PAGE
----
When Gov. John Hickenlooper signed Senate Bill 17-040, he ratified a long-overdue update to the Colorado Open Records Act, which hadn’t been modernized in more than 20 years. A separate CORA bill signed by Hickenlooper changes the open-records law in a subtler way. Here are some things to know about both measures, which go into effect Aug. 9.
For Coloradans concerned about access to government information, the 2017 legislative session will be judged by what occurred on the 120th and final day.
An 18-month push to update Colorado’s open-records law for the digital age culminated in the final passage of a bill that clarifies the public’s right to copies of electronic government records in useful file formats that permit analysis of information in those records.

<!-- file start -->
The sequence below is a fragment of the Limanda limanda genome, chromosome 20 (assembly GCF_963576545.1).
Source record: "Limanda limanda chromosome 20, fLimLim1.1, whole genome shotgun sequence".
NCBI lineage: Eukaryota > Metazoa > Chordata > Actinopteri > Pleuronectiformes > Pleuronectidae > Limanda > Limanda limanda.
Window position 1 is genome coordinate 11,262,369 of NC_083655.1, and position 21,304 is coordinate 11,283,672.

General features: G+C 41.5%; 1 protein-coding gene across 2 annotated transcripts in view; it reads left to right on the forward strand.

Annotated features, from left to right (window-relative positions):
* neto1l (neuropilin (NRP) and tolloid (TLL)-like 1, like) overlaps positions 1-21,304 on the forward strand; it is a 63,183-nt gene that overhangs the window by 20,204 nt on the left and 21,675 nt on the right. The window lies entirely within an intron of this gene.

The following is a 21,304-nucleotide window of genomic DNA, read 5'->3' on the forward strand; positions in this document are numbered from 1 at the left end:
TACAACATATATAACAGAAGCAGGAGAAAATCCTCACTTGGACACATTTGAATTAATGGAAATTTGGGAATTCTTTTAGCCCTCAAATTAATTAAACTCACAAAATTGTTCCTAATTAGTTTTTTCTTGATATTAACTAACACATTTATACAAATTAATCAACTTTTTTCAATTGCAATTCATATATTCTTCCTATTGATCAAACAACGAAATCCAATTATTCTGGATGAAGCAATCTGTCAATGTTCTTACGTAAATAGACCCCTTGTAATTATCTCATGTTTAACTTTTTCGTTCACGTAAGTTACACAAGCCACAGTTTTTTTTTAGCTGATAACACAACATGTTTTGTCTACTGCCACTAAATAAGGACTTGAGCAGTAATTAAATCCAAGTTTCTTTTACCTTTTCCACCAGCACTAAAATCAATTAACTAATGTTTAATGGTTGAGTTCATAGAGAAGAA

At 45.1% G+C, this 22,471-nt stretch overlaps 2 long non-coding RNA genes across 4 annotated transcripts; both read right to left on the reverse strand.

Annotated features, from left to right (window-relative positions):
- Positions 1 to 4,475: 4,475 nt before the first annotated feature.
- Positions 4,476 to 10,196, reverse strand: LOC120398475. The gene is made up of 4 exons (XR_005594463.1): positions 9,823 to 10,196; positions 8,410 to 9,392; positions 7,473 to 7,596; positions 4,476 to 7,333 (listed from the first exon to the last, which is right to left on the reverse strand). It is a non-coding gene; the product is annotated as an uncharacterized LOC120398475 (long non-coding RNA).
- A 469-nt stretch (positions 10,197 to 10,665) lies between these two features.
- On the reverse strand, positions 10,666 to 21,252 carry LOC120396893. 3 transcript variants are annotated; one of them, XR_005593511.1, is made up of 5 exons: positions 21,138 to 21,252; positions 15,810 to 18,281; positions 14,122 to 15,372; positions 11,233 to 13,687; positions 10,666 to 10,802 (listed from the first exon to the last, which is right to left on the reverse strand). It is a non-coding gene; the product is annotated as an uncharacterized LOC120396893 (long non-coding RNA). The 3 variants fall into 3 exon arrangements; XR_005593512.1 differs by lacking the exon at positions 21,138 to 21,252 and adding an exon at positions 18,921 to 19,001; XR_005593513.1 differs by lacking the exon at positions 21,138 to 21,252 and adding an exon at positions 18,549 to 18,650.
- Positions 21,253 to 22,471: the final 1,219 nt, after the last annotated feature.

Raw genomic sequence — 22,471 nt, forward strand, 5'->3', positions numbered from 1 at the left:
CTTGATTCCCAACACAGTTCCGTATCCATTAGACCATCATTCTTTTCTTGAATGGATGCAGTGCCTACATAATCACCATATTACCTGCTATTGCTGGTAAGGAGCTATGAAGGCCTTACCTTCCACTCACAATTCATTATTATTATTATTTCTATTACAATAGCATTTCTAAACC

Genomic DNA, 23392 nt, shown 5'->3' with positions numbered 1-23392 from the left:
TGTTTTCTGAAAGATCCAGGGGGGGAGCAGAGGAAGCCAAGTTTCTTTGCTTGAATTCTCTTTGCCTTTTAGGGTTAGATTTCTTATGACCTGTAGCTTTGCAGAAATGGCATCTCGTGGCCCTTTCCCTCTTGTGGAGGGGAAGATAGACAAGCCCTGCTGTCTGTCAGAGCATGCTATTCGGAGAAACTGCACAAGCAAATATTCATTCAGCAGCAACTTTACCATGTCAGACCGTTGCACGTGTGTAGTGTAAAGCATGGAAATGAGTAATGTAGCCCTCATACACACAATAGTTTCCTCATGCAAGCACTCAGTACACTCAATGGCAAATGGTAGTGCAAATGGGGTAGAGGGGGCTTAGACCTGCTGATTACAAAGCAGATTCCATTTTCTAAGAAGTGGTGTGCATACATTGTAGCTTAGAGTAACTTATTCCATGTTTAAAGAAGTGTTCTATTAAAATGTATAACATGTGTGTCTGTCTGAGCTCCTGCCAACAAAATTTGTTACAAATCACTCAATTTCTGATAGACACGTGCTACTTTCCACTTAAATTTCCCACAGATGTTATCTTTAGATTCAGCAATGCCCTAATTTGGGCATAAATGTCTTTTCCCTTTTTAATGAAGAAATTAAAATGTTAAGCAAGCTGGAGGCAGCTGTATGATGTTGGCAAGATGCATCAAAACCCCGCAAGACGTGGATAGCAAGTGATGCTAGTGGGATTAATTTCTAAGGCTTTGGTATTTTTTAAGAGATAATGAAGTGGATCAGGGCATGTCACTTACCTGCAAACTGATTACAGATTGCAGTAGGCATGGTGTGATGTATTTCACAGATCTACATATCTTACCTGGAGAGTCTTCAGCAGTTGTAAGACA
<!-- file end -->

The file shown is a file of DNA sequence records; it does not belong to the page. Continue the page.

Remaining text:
Legislation to modernize Colorado’s open-records law underwent a significant makeover with little more than a day left in the 2017 session.
Gov. John Hickenlooper signed legislation that requires a “cooling-off period” when open-records disputes reach the point where litigation is being considered.
When Colorado’s unaffiliated voters participate in next year’s political party primaries, whether they choose Republican or Democratic ballots should be public information, a panel of state lawmakers affirmed.
A bill addressing the expungement of juvenile delinquency records no longer includes a provision changing the public availability of arrest records when juveniles are charged as adults.
It’s long overdue for one of the absurd practices of some Colorado government offices to end. Specifically, Senate Bill 17-040 has been proposed in the Colorado General Assembly to close a loophole created by officials and bureaucrats avoiding their responsibilities to provide citizens access to the information which everyone always has agreed is public.
Two Democratic-sponsored bills to limit “dark money” in Colorado political campaigns died in the Republican-controlled Senate State, Veterans and Military Affairs Committee.
A bill to modernize Colorado’s public records law survived a state House panel in a form closer to the way it was introduced earlier in the legislative session.